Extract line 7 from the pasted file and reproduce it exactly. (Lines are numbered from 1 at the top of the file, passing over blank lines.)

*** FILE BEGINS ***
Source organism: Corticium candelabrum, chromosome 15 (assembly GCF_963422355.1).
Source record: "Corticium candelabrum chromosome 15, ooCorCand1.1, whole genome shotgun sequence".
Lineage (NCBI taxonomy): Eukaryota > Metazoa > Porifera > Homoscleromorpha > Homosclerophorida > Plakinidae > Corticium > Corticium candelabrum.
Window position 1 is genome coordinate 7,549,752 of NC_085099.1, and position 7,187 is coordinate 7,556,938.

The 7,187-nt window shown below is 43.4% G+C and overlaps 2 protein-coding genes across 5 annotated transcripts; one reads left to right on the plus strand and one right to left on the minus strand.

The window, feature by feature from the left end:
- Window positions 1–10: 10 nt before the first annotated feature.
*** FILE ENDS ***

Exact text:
- Window positions 1–10: 10 nt before the first annotated feature.